Fire Fighting in Canada

Uncategorized Emergency Management
Parts of Osoyoos, B.C. under evacuation order as wildfire crosses U.S. Canada border

July 31, 2023 
By The Canadian Press


By Hina Alam and Chuck Chiang

Residents of Osoyoos, B.C., breathed a sigh of relief on Sunday after watching a rapidly spreading wildfire dance on the edges of their southern Okanagan community for hours, only to retreat as shifting winds pushed the flames further afield.

The Eagle Bluff wildfire was burning about four kilometres from the town adjacent to the U.S. border on Sunday, with the B.C. Wildfire Service saying it blew into Canada from Washington State late the previous day.

Fire Information Officer Shaelee Stearns said at a news conference Sunday that the wildfire service has placed 24-hour resourcing around the fire, and the blaze has “definitely” shown a decrease in activity since pushing toward the town late Saturday.

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“Dependant on the way the wind is blowing, we’re still focusing our resources on that eastern flank of the fire,” she said, adding crews were scheduled to conduct some hand ignitions to build up barriers against a possible return of more fire activity.

Stearns said there are 50 firefighters battling the blaze – currently classified as out-of-control after scorching 8.85 square kilometres in Canada so far – which has triggered evacuation orders for more than 700 properties in the area.

The Regional District of Okanagan-Similkameen said an alert remains in effect for more than 2,000 properties, with affected residents urged to be ready to leave on short notice. Those alerts blanketed the entire west side of Osoyoos, as well as a stretch of land on the west side of Osoyoos Lake extending northward along Highway 97.

Melissa Genberg, who has a bird’s-eye view of the town from her home near Anarchist Mountain across from Osoyoos Lake, watched with shock as smoke crept up from the southwest.

“We were having a pig roast barbecue yesterday at our house and we noticed the smoke in Oroville (Washington,)” she said in an interview on Sunday.

“It crossed that whole mountain so fast. It was wild. It’s a lot of grass and a lot of sagebrush, and it was very windy yesterday, so it just took off and just kept burning and crossed the border and headed right to Osoyoos.”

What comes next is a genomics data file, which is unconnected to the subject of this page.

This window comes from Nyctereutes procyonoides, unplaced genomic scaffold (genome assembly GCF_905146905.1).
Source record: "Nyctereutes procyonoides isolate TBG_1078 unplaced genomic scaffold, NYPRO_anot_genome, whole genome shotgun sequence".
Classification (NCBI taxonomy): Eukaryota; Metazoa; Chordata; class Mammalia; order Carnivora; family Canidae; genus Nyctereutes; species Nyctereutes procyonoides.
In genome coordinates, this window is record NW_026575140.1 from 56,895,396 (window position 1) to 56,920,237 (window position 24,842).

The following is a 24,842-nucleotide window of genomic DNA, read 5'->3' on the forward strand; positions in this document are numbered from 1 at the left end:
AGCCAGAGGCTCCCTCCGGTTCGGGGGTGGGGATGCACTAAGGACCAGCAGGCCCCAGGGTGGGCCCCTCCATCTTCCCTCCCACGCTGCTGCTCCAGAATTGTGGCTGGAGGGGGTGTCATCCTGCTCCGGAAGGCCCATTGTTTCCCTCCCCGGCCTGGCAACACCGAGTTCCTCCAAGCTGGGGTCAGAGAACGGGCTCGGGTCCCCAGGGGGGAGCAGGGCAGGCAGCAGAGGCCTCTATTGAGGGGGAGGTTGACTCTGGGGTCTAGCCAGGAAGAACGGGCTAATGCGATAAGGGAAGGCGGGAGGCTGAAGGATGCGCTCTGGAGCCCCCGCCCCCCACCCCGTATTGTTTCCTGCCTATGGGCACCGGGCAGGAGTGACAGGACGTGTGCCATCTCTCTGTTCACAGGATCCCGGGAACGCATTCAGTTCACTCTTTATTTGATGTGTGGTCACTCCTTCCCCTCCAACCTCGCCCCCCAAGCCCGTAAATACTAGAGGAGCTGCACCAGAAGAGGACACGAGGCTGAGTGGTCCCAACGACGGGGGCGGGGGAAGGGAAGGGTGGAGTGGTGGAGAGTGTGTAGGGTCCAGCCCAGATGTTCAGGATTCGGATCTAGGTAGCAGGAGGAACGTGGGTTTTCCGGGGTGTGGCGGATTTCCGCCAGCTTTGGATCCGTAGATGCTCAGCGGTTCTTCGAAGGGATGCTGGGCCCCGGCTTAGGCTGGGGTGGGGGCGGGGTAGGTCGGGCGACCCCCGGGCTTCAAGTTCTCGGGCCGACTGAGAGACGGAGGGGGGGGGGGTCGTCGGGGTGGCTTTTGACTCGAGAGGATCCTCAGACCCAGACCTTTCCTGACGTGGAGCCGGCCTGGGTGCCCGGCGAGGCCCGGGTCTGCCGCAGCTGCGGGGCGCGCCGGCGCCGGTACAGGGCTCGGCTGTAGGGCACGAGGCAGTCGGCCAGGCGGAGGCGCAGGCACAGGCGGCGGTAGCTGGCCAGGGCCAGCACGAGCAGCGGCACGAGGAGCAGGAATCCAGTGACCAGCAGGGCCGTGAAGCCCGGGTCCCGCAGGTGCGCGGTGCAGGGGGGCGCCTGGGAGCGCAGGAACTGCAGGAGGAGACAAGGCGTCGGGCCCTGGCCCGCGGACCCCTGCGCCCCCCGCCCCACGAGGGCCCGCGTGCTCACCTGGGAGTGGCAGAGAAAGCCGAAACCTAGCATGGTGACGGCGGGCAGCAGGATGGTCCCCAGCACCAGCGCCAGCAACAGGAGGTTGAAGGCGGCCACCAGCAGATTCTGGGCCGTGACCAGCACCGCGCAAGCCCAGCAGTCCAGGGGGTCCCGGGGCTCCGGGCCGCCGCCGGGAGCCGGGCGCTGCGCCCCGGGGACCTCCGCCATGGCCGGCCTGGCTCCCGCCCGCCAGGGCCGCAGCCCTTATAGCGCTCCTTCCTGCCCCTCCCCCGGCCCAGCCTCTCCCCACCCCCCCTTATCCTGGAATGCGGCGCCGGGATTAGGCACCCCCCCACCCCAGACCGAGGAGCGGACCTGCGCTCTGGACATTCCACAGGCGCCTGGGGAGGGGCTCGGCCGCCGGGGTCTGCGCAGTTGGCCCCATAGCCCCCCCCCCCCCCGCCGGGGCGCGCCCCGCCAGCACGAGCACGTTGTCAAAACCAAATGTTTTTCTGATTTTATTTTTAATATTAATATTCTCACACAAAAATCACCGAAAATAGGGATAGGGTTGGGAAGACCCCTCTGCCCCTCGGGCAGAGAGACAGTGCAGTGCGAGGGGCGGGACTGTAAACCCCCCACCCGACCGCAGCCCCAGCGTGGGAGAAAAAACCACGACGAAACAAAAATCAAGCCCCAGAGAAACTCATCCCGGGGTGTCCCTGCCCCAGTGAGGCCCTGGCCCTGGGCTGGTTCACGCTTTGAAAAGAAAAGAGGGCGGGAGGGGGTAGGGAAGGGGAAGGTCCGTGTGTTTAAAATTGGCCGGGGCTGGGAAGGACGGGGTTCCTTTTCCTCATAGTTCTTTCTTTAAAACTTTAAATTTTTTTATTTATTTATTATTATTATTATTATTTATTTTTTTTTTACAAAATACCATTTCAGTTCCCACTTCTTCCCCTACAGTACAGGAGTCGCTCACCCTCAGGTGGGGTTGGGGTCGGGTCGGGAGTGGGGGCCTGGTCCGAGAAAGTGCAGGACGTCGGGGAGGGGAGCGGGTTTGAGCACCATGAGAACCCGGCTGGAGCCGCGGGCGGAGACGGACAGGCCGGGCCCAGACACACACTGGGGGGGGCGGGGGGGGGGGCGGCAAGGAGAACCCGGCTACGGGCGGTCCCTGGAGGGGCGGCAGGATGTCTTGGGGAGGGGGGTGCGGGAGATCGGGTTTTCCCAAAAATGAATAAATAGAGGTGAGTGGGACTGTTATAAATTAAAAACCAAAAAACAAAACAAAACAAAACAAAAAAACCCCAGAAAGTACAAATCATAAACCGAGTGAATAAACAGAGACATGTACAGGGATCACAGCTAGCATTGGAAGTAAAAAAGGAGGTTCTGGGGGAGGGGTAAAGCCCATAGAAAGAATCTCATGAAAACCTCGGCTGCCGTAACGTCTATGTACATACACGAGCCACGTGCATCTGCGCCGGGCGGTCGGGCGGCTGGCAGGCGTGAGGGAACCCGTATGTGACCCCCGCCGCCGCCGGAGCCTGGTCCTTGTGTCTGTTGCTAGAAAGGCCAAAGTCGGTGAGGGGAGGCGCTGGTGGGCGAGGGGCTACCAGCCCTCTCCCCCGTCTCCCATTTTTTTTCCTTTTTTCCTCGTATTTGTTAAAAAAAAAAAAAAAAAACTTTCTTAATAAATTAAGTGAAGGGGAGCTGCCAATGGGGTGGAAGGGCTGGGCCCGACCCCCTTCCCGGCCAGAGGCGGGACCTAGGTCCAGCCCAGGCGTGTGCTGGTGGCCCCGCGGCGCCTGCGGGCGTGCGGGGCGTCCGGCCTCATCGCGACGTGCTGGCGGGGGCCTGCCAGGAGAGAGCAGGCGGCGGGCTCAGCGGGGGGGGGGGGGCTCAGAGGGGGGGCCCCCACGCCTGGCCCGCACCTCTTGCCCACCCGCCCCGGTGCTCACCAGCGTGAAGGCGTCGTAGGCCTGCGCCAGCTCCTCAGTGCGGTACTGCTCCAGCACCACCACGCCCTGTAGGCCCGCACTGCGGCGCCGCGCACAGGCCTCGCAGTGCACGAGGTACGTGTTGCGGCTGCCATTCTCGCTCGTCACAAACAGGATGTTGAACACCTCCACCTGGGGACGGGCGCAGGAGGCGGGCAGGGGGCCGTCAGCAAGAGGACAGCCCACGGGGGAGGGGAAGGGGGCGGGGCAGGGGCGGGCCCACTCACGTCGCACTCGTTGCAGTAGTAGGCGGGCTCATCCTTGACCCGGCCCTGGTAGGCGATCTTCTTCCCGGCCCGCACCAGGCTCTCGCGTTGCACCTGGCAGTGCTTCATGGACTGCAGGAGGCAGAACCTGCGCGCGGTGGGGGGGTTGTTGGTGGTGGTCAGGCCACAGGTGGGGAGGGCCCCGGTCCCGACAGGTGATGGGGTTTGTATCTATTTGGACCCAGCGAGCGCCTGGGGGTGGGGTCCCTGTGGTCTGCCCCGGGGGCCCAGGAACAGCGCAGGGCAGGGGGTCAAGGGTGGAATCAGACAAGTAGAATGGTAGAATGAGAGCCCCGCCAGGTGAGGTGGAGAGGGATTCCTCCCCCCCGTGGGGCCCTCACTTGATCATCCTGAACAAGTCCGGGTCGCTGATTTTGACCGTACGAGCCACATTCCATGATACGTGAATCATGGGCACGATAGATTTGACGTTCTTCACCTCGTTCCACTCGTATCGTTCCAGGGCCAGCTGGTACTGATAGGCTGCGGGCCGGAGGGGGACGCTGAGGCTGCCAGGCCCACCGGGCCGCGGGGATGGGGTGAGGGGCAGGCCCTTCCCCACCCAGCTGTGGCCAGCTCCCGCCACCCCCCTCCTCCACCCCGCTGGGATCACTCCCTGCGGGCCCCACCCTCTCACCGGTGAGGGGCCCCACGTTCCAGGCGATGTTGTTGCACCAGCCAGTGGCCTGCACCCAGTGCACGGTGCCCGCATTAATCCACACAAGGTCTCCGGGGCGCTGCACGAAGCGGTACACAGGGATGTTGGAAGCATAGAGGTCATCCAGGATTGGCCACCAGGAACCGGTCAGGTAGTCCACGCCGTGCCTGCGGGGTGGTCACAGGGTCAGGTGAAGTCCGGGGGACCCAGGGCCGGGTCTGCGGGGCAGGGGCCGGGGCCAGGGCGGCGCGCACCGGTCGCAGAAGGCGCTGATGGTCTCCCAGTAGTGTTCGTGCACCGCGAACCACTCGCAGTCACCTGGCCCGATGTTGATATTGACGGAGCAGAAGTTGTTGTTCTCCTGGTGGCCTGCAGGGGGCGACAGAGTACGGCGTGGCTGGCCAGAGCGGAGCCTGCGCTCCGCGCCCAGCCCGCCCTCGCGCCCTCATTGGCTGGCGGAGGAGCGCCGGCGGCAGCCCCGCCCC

Genberg was forced to flee her home during the Nk’Mip Creek wildfire of 2021, which burned about 174 square kilometres. She said she understands how harrowing a fire can be.

“Oh, it was crazy,” she said. “They’re very scary. They move very, very fast.”

When people from Osoyoos started sending her messages asking for updates on what she could see from her vantage point, she said she decided to post updates to the community Facebook page and stay up as long as possible.

The first photo she shared, snapped at 3:23 p.m. local time on Saturday, depicted white smoke against blue skies billowing from behind green mountains.

“We couldn’t see the flames or anything like that but we could see it moving,” she said. “You could see the smoke getting closer and closer and closer. By about 8:30 or 9 o’clock it had come right up to the Osoyoos golf course.”

Genberg said she went to bed around 1:30 a.m. Sunday and was up again within a few hours.

That’s when she saw the wind had changed direction and the fire was “blowing itself back.”

The blaze came right up to Nathan Ondrus’s backyard, which skirts Crown land and sits by the golf course.

“The fire was right on the back of the property. It was burning right on the edge of my property,” he said. “The firefighters did an awesome job. They did some back burns and pushed it away from the houses.

Ondrus, who was under evacuation orders, sent his family away but chose to stay behind to keep an eye on his property and help firefighters.

It was a scary night, he said.

“But I’m just looking here. Everything’s looking black up there (by the mountains), but all the houses are safe and the fire is moving away from the dense areas of Osoyoos.”

Justin Fortin, who also lives by the local golf course, said he and his family first noticed the fire around 1 p.m. Saturday.

“They were water bombing it for awhile. You could see the planes on the lake,” he said. “It looked like they had a good handle on it. And then all of a sudden, things changed and it changed really, really fast.”

His property is one of those under an evacuation order, and his wife and kids went to stay in a hotel while he, like Ondrus, opted to remain behind to keep watch and lend a hand if needed.

He said the scene on Sunday morning was much more peaceful. The fire left blackened vegetation behind in its path over the mountains, but the skies seemed clear and there was no sign of smoke, he said.

“Everything looks just fine. The fire is out,” Fortin said. “It looks like it’s moved way further west.”

South of the Canada-U.S. border, however, the situation remains more active.

Jake Todd, spokesman for the United States Forest Service, said the wildfire scorched 40 square kilometres by Sunday evening.

Three houses and one shed were lost to the fire, he said.

The fire danger remained “very high” and 250 personnel were battling the blaze, he said. Temperatures on Monday were forecast to be in the upper 30s and overnight lows around 10 degrees Celsius, with winds estimated to be out of both the north and the south with gusts up to 50 kilometres per hour.

“Local initial attack resources and regional air assets have been on scene since this fire was first reported and assessed yesterday,” Todd said. “Suppression efforts will be executed throughout the day, and activities will continue overnight as safety considerations for firefighters allow.”


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